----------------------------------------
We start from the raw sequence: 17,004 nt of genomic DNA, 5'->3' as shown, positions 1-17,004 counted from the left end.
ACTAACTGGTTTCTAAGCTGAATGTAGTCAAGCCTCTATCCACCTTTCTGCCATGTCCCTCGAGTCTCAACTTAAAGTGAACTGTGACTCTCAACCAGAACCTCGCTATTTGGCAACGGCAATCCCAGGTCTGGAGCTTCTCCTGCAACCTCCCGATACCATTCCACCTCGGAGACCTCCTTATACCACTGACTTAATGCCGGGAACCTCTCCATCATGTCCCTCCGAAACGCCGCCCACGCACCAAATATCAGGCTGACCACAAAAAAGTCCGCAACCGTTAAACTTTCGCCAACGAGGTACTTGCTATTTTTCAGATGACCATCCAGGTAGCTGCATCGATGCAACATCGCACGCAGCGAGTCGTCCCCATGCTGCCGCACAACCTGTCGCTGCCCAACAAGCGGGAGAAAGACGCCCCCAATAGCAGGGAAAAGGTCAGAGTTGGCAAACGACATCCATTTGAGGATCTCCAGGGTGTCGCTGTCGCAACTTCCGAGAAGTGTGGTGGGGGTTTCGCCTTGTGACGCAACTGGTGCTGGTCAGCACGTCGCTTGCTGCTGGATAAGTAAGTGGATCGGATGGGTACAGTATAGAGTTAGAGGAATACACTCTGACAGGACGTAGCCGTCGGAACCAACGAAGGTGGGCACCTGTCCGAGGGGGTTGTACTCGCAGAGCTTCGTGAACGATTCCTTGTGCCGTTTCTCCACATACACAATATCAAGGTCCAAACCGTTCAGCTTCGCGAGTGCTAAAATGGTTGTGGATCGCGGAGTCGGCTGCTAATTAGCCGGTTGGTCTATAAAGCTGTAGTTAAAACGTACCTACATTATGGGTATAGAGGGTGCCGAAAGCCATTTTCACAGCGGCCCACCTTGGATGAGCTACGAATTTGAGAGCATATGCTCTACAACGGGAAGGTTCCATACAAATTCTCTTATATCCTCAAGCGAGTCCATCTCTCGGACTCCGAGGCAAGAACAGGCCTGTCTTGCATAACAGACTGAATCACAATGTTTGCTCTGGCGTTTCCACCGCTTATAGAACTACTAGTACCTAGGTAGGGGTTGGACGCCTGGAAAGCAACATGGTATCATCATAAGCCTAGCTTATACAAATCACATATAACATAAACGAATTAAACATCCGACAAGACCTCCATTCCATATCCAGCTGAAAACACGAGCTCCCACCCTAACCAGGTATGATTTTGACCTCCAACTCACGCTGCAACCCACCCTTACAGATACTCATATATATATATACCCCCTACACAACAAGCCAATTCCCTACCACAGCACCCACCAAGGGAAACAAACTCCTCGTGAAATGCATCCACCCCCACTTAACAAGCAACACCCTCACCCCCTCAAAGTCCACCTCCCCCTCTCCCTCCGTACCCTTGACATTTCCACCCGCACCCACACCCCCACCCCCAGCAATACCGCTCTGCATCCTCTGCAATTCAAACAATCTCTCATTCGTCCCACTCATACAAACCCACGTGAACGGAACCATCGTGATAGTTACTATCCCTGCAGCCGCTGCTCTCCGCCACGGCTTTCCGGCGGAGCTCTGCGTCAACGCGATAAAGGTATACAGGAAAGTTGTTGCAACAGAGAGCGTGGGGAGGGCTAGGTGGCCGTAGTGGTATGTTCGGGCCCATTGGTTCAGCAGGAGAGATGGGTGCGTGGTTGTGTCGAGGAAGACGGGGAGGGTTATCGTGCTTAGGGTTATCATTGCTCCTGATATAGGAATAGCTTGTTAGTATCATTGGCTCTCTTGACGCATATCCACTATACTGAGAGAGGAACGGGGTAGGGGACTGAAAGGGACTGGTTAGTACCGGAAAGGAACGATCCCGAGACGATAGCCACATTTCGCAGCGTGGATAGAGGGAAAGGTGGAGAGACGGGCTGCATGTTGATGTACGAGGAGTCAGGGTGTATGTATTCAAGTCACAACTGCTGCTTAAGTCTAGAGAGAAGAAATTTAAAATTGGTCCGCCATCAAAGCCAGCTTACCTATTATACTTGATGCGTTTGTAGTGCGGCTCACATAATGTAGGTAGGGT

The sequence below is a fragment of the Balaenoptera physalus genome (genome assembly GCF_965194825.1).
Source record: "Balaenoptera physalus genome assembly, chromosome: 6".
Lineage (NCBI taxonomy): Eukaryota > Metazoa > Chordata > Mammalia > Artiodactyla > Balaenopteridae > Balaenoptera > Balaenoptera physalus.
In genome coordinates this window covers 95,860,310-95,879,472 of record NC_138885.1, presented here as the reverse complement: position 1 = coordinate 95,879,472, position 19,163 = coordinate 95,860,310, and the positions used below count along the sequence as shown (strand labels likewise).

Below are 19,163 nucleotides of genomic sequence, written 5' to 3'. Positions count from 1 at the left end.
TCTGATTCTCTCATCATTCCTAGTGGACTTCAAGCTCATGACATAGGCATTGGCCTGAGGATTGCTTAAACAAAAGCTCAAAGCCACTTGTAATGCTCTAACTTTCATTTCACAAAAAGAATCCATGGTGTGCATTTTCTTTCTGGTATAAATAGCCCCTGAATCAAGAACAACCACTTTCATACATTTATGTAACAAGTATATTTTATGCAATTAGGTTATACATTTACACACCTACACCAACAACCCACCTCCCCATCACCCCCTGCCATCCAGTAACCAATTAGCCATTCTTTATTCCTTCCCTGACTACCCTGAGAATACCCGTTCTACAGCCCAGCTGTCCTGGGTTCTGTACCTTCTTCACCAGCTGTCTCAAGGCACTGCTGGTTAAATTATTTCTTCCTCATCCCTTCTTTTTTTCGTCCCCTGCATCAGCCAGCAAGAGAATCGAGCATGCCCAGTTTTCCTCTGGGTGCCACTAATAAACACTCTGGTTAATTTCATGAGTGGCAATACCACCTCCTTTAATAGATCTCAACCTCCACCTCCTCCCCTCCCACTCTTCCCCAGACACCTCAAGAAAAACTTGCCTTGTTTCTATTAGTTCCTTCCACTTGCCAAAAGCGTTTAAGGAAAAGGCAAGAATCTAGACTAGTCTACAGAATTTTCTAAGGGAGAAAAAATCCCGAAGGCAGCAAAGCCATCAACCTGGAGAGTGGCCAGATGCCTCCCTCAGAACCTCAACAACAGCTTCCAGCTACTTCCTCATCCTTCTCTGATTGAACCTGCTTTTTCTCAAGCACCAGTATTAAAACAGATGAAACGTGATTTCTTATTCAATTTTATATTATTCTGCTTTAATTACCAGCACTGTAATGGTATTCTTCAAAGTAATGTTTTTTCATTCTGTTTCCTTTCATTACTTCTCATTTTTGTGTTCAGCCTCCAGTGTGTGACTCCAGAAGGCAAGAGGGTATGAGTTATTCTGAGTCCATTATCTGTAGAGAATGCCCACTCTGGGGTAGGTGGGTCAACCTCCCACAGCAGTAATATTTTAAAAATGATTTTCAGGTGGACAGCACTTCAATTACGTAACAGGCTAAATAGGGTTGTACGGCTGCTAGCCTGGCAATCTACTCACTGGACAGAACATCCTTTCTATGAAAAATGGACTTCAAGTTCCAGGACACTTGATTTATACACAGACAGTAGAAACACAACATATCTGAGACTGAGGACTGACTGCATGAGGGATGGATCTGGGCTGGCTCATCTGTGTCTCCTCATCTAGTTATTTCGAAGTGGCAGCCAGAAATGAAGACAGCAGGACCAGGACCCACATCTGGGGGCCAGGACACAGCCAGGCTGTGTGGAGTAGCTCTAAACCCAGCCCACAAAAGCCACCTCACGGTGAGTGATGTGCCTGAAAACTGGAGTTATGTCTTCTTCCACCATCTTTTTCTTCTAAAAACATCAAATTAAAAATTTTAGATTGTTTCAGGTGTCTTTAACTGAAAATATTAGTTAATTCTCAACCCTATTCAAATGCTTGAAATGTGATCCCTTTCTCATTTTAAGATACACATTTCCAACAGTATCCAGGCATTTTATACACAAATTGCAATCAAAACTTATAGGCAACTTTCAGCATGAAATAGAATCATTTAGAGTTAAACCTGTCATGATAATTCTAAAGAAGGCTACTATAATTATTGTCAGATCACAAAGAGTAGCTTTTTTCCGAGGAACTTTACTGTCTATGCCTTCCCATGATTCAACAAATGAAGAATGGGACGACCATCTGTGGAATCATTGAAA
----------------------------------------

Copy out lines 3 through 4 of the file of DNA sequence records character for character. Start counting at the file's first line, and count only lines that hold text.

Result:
The sequence below is a fragment of the Balaenoptera physalus genome (genome assembly GCF_965194825.1).
Source record: "Balaenoptera physalus genome assembly, chromosome: 6".